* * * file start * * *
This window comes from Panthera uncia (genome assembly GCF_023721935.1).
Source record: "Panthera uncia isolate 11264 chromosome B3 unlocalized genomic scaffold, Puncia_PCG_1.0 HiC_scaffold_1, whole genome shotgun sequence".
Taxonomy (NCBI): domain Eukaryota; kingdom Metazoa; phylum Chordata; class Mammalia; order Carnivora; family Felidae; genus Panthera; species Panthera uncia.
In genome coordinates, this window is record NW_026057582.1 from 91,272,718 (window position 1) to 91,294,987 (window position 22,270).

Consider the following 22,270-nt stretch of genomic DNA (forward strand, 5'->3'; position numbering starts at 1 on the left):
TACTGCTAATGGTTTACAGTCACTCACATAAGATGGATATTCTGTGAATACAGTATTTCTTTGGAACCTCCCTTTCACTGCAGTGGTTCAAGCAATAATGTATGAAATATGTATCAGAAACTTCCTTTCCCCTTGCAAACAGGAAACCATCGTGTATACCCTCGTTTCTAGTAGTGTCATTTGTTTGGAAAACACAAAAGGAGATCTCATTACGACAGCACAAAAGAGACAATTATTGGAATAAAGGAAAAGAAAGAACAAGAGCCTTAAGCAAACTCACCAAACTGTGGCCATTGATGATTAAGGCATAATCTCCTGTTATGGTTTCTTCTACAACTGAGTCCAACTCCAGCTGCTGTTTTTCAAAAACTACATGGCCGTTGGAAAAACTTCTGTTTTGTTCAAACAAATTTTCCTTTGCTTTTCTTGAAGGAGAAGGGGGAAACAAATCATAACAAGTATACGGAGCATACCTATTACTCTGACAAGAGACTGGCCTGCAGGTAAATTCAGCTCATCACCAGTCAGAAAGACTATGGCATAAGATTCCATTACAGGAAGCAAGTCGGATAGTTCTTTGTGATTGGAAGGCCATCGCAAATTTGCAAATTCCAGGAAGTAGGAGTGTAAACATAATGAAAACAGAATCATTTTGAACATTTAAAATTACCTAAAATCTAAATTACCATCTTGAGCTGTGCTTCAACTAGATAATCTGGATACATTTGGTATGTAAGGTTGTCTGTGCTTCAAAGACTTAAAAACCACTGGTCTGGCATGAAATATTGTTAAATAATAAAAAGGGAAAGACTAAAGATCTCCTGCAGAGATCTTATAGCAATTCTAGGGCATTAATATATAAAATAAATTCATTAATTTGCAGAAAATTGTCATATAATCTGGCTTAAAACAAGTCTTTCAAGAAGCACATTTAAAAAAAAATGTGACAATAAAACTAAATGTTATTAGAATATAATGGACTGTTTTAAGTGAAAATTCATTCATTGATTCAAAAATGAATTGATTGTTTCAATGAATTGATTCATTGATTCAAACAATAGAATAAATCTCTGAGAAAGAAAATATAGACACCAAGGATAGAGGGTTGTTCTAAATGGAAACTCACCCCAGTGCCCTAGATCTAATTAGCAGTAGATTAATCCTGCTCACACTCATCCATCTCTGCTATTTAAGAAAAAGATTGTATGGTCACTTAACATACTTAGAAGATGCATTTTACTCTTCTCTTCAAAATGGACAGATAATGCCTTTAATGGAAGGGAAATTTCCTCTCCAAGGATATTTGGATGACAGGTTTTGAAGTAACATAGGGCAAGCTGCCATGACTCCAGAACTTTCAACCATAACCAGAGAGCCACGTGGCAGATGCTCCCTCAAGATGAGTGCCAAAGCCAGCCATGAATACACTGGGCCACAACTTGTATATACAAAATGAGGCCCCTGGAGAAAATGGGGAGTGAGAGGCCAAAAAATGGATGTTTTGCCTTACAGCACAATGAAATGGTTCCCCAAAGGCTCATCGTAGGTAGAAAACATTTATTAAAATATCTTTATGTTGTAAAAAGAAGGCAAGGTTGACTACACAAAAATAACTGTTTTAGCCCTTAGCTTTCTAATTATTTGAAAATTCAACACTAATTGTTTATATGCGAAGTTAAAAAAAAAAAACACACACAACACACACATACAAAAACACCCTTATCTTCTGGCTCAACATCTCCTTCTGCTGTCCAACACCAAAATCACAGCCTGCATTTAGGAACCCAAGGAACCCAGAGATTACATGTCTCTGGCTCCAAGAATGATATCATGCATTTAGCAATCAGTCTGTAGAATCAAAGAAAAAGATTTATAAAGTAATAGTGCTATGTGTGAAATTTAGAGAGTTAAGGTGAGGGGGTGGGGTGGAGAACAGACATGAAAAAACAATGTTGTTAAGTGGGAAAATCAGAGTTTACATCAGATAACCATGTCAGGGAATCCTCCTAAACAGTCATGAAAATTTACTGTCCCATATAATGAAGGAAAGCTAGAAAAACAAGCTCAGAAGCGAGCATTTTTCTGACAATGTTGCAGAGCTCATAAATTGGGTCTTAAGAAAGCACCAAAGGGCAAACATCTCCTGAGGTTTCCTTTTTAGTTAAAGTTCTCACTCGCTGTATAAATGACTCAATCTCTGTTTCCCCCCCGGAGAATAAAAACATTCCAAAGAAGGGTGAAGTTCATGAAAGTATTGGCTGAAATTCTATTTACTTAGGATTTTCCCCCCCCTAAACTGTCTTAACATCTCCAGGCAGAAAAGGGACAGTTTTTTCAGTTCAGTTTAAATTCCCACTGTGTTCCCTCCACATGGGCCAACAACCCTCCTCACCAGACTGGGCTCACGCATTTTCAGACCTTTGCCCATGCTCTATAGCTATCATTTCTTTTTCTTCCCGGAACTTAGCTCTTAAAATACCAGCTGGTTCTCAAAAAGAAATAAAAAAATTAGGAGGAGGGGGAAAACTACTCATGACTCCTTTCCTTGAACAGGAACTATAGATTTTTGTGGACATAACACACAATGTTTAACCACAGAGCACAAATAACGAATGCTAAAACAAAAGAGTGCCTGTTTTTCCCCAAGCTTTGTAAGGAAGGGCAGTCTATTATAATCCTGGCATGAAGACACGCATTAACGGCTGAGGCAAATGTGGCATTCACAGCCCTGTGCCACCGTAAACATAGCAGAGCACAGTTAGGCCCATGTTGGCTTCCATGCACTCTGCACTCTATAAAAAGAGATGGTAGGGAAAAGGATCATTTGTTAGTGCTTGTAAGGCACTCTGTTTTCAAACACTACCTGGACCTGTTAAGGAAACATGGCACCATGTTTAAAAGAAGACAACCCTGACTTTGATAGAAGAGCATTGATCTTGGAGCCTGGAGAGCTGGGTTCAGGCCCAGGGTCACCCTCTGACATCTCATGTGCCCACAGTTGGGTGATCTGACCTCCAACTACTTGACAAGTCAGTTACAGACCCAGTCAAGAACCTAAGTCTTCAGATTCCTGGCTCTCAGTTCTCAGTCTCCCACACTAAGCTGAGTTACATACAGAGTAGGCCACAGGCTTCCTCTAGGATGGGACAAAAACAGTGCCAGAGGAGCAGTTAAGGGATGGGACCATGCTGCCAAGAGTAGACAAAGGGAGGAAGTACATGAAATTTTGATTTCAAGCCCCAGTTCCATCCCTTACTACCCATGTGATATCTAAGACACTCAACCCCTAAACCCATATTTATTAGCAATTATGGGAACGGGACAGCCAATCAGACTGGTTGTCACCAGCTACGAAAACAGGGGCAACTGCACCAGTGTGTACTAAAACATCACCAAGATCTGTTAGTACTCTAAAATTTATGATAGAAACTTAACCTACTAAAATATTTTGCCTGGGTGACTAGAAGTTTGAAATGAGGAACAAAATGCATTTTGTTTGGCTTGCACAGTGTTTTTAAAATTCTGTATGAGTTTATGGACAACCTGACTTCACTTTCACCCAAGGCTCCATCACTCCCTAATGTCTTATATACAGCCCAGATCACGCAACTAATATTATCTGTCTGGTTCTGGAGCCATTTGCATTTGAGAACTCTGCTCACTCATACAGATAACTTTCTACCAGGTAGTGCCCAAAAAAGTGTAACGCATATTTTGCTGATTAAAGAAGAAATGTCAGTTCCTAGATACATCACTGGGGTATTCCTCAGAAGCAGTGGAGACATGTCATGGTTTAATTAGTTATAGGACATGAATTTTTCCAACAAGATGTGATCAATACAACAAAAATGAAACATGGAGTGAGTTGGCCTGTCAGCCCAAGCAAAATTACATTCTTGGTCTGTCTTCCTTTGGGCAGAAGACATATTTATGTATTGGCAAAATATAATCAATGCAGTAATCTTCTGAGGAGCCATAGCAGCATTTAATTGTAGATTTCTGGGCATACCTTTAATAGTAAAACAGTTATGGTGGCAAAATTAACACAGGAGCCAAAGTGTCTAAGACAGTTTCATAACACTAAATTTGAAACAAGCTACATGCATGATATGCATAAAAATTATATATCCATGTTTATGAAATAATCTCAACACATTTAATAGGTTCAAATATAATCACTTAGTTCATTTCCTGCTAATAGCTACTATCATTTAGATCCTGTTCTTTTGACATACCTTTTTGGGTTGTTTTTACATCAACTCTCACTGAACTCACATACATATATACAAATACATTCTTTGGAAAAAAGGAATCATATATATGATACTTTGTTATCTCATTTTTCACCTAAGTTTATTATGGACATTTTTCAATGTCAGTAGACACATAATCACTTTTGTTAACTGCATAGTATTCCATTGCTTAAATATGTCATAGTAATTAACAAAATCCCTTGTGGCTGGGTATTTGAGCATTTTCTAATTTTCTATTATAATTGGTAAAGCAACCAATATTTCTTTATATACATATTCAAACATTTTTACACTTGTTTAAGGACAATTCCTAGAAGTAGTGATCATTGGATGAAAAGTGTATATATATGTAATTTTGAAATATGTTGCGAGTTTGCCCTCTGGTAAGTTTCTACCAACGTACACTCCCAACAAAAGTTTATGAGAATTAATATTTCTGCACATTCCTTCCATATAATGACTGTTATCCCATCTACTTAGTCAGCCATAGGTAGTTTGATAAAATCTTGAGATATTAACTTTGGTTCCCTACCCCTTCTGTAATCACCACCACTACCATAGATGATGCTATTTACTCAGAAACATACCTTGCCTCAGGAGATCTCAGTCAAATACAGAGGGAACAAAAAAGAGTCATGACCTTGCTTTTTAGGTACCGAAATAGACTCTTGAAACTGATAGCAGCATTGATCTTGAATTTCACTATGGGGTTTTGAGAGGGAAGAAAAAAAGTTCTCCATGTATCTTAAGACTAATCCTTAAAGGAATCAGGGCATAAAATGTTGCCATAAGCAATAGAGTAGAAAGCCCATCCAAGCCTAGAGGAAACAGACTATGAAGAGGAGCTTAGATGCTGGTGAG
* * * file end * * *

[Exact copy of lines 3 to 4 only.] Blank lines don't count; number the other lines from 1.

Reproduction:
Taxonomy (NCBI): domain Eukaryota; kingdom Metazoa; phylum Chordata; class Mammalia; order Carnivora; family Felidae; genus Panthera; species Panthera uncia.
In genome coordinates, this window is record NW_026057582.1 from 91,272,718 (window position 1) to 91,294,987 (window position 22,270).